As we continue to expand our client offerings, some InRhythmers are beginning to consider the implications of machine learning and AI on our business. It’s brought up a lot of important conversations and great ideas, and I’m excited about the possibilities for our company. I’m even more excited for all of you, who in the coming years will be contributing in some way to this revolution, which is certain to affect how software is built and delivered.
In this issue of our newsletter, we’re going to look at a few trends in Artificial Intelligence, beginning with a cautionary tale from our Web Engineering Practice Lead, Sandro Pasquali. Are we heading to a future dominated by AI overlords, or is the intelligence we “create” just as prone to mess up as we are? Share your vision of the future on social media—or build a bot to do it for you—@GetInRhythm or here on our blog.
Thanks and Keep Growing,
How Can I Help? Good (And Not so Good) AI Design InRhythm.com (3 min.)
“The AI tools we build, like live chat options on mobile apps, can be fantastically helpful. They can also be frustratingly inept. As AI continues its explosive development and new tools pop up every day, Sandro Pasquali recounts a recent run-in with a chatbot, and spells out why our AI isn’t quite so sophisticated…yet.”
The State of Artificial Intelligence Andrew Ng (29 min.)
“Stanford professor Andrew Ng is one of the leading thinkers on AI. He’s responsible for building the AI labs at both Google and Baidu; in this brief talk, he presents a tremendously useful framework for thinking about what makes a company an AI company. Hint: just throwing a neural network at an internet company doesn’t cut it. Well worth your time.”
The Most Human Human Brian Christian (78 min.)
In this highly-entertaining talk, best-selling author Brian Christian lays out some of his thoughts around what it means to be human, providing an update around how we’re doing on the “Turing Test.” I’ve watched it several times and each time I find something new to think about. If you have to take away just one thing from this video, the discussion around Moravec’s Paradox makes clear what may be the key difference between our brain and (current) artificial brains (relax…you’re still smarter).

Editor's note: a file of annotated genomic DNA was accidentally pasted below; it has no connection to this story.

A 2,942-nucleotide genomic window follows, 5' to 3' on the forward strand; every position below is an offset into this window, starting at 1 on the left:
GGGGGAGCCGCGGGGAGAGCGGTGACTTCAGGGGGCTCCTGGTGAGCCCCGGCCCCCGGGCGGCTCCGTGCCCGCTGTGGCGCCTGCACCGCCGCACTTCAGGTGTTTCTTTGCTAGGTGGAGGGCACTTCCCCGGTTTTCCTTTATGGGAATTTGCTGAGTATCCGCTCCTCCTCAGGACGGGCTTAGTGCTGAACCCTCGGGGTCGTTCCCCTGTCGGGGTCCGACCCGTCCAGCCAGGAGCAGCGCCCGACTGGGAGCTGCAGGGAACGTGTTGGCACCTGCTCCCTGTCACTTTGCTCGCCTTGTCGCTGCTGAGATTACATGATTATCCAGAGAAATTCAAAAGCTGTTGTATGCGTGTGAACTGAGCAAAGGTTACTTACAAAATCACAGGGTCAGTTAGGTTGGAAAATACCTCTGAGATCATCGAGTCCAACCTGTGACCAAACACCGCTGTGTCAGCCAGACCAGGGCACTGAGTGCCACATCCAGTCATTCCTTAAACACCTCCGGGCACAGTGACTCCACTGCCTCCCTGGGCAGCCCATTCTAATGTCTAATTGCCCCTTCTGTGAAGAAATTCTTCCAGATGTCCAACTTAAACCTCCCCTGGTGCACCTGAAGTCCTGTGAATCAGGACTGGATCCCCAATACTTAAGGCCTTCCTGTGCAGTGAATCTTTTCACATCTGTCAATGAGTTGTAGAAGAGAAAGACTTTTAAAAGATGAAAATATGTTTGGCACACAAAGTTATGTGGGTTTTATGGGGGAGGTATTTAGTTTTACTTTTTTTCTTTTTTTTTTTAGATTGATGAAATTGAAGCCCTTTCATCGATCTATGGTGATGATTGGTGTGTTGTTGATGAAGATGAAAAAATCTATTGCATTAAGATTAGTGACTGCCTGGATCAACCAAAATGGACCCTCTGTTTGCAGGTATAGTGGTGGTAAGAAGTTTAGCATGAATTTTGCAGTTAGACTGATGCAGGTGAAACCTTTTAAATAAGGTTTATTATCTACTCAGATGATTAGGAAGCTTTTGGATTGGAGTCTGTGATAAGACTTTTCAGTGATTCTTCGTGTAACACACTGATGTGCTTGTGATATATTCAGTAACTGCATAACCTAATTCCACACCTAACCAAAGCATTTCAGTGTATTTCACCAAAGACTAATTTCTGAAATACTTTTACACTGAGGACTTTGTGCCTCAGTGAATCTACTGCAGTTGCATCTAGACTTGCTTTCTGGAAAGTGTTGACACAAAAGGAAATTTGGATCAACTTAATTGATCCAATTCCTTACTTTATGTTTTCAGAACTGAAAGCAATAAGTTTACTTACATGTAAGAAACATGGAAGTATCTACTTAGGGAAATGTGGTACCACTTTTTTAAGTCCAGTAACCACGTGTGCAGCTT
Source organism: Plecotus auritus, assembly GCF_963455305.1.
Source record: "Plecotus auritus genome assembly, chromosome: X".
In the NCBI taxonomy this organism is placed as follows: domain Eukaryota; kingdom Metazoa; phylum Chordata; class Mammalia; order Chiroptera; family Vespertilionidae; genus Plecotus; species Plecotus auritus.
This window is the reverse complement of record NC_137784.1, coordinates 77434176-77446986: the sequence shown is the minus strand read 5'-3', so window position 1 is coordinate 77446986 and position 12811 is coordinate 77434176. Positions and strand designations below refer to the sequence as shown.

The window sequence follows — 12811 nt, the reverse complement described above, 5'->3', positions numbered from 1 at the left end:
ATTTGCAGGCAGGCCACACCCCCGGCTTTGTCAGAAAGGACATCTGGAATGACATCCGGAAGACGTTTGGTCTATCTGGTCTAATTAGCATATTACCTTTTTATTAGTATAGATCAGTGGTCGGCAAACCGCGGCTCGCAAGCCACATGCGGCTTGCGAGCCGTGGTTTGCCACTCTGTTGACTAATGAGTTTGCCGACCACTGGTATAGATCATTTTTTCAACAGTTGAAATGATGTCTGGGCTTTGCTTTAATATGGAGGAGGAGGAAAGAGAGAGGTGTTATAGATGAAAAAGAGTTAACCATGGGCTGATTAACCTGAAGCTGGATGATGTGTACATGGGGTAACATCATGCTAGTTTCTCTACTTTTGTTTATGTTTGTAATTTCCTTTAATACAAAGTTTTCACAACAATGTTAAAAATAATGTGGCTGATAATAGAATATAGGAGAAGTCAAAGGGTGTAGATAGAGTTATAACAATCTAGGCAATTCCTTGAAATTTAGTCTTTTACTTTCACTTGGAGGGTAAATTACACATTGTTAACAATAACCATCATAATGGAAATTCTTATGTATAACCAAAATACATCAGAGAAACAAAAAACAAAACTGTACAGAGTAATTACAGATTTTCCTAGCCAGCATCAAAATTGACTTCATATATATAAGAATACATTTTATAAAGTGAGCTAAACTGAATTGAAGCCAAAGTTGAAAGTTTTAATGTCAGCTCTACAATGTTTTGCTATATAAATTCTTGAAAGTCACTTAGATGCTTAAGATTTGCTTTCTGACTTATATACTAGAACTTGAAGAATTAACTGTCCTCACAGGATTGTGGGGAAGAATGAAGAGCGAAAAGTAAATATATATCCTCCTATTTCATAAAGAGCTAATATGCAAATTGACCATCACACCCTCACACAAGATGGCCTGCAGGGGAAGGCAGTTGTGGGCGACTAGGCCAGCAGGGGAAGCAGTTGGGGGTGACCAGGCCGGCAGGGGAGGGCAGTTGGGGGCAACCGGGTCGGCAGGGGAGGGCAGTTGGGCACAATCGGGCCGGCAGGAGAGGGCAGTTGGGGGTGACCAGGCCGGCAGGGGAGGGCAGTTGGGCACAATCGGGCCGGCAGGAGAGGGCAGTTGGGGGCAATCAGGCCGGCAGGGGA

Information and Artificial Intelligence Daniel Dennett (25 min.)
“Daniel Dennett (one of our favorite thinkers on the subject of AI) has a lot to say about information. As the author of “Consciousness Explained” and many other titles on the mind, religion and, well, thinking, Dennett has a lot to say about how we should think about “what a mind is” and what “intelligence” really means. This is a great talk that clearly summarizes the history and importance of many of the questions—and some of the answers—scientists, philosophers, engineers, and others are grappling with as we stumble into an artificially intelligent(?) future. Always provocative, Dennett will challenge many of your assumptions.”
The State of Conversational Artificial Intelligence Mariya Yao (45 min.)
“There’s a lot of buzz around chat and chatbots, and venture capital has been pushing billions into some pretty wild ideas. In this talk, Mariya Yao, CTO at TopBots, does a great job laying out a wide-ranging survey of the “state of bots” from past to present. If you want to start thinking about new ideas for bots you should start by getting clear on what has already been tried, what’s new, and what’s working. There should be a bot for that, right?”
How Convolutional Neural Networks Work Brandon Rohrer (26 min.)
“InRhythm is an engineering company and thought leader employing more than 100 of the best engineers around. Engineers aren’t afraid of a little math and science, right? How about convolutional neural networks? Don’t be afraid! In this excellent introduction video, Facebook data scientist Brandon Rohrer walks us through the landscape, doing a great job breaking down a complex subject into understandable bites. Learn all about inputs, outputs, and the convolutions in between.”